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What OneNote's Math and Replay features say about the spotty state of Windows Ink

Mark Hachman | Oct. 26, 2016
Windows Ink is a great idea struggling with the realities of handwriting recognition and data wrangling.

One of the most significant features of Windows 10’s Anniversary Update was the addition of pen computing, known as Windows Ink, which we criticized as falling short of the average consumer’s needs. We don’t know whether any new inking features will be announced at Microsoft’s Windows event on Wednesday (or the event that follows on November 2). Recently, however, we took a deeper dive into the capabilities, when we tried the new Math and Replay features within Windows 10’s OneNote UWP app.

Math translates and solves inked equations, while Replay records your series of ink strokes and can play them back. On paper, both sound like terrific ideas. But the devil’s in the details, and the challenges of both features show how Windows Ink is struggling with the realities of handwriting recognition and data wrangling. 

OneNote Math: It doesn’t always add up

As part of Microsoft’s August updates for Office 365 subscribers, OneNote gained a new superpower: equation calculation. Unfortunately, poor inking recognition is its Kryptonite, rendering it virtually unusable with a pen.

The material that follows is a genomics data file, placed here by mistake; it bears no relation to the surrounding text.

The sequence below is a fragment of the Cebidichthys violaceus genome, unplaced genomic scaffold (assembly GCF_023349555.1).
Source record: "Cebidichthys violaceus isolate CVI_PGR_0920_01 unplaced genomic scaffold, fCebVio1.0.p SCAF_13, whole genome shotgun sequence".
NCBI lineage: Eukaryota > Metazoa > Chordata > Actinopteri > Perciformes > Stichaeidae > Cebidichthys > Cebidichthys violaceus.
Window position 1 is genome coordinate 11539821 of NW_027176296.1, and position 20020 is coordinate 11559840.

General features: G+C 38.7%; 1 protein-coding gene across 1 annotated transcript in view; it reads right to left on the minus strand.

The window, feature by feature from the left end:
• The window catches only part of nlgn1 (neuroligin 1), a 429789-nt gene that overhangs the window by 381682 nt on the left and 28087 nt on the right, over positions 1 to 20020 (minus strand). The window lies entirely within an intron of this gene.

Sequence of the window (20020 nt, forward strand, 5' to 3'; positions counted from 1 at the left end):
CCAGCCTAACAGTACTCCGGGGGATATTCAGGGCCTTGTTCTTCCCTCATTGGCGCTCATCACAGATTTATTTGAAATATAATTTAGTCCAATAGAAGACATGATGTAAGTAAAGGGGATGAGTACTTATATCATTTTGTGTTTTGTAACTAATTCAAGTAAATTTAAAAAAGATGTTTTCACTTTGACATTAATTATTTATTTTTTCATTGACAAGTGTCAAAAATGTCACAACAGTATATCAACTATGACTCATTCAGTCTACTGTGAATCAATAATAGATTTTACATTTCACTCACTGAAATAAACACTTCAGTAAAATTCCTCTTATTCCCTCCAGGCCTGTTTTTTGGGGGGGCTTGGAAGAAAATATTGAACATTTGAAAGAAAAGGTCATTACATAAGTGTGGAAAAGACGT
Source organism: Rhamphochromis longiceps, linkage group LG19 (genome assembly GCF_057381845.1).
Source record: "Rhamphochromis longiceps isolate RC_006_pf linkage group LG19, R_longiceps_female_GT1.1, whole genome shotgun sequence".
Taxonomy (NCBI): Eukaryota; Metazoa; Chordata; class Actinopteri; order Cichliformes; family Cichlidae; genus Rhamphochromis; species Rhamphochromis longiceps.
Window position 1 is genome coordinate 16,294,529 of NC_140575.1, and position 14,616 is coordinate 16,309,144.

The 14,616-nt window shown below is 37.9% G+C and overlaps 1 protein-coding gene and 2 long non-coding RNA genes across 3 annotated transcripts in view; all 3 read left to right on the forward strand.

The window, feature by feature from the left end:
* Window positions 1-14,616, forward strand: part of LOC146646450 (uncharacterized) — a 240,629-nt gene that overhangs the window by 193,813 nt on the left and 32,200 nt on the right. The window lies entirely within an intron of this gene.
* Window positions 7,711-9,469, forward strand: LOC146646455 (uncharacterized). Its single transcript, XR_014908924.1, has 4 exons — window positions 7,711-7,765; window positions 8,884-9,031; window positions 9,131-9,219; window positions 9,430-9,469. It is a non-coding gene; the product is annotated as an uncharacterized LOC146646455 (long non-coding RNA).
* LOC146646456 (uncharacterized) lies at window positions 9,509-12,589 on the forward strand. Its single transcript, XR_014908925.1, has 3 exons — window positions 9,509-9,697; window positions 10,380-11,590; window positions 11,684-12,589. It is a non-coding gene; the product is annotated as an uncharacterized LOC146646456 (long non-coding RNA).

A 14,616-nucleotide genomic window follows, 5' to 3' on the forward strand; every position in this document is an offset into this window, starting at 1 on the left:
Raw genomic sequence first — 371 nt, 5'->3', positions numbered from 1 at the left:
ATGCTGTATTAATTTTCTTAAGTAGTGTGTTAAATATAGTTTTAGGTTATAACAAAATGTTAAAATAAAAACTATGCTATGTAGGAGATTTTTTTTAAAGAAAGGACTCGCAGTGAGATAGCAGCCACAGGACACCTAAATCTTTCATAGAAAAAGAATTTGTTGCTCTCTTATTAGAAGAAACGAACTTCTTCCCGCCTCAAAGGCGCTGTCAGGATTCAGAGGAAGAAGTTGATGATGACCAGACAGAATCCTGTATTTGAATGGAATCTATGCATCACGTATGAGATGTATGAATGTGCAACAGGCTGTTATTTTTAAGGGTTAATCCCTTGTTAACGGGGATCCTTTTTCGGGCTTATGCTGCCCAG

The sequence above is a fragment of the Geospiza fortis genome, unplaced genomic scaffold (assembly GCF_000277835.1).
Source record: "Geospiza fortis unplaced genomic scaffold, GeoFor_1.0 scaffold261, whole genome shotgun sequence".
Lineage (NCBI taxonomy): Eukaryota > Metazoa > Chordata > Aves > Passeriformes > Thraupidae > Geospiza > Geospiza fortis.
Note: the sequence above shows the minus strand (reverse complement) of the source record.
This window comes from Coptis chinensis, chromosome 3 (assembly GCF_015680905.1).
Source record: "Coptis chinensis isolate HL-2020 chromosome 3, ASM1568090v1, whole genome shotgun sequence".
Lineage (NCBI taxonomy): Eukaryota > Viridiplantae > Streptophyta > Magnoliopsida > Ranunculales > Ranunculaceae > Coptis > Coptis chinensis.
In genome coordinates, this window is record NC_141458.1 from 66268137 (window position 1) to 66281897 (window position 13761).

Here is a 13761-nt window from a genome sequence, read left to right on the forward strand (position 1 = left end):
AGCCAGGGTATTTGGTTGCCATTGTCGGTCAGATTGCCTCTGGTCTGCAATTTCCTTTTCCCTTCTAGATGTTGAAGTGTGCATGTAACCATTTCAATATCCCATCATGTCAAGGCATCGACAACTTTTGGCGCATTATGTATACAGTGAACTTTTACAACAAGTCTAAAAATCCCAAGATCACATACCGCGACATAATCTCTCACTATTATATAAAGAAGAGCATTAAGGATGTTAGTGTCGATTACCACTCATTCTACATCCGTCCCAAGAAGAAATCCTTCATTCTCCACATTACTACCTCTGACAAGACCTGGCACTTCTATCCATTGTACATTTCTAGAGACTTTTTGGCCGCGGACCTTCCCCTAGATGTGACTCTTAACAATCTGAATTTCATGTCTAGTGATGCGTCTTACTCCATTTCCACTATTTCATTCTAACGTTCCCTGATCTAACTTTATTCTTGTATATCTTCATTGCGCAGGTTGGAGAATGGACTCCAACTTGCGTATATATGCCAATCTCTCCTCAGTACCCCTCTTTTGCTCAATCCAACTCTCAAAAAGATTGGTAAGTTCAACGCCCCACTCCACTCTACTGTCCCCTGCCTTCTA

When it works, OneNote’s new Math feature translates your electronic ink into an equation, and then solves it for you—and even shows its work. It resembles mathematics powerhouse Wolfram Alpha, which, like Microsoft, charges money for this capability. Unfortunately, the Math feature hasn’t yet appeared on OneNote 2016, where other, useful features like real-time audio annotations reside.  

onenote math toolbar

To use OneNote Math, you must ink the equation, lasso it, then click the Math button.

You’ll find the new Math feature in the Draw tab’s toolbar. You ink an equation, select it using the lasso tool on the far left of the toolbar, and click the Math button. OneNote then interprets your ink and provides you with a list of options to solve the equation. 

Unfortunately, the feature didn’t quite live up to my expectations. Sure, it was able to calculate my equations.You can see in the screenshot that it does a nifty job of displaying solutions and showing the work. 

onenote math inking

When OneNote’s math function works, it’s pretty neat.

But despite its aptitude with a single equation, as shown above, OneNote appeared to be incapable of solving a series of linear equations (say, two equations with two variables). The app also doesn’t plot any graphs in this version of the software, and you won’t find many of the higher mathematical functions a site like Wolfram Alpha supports. Or so it seems.

 

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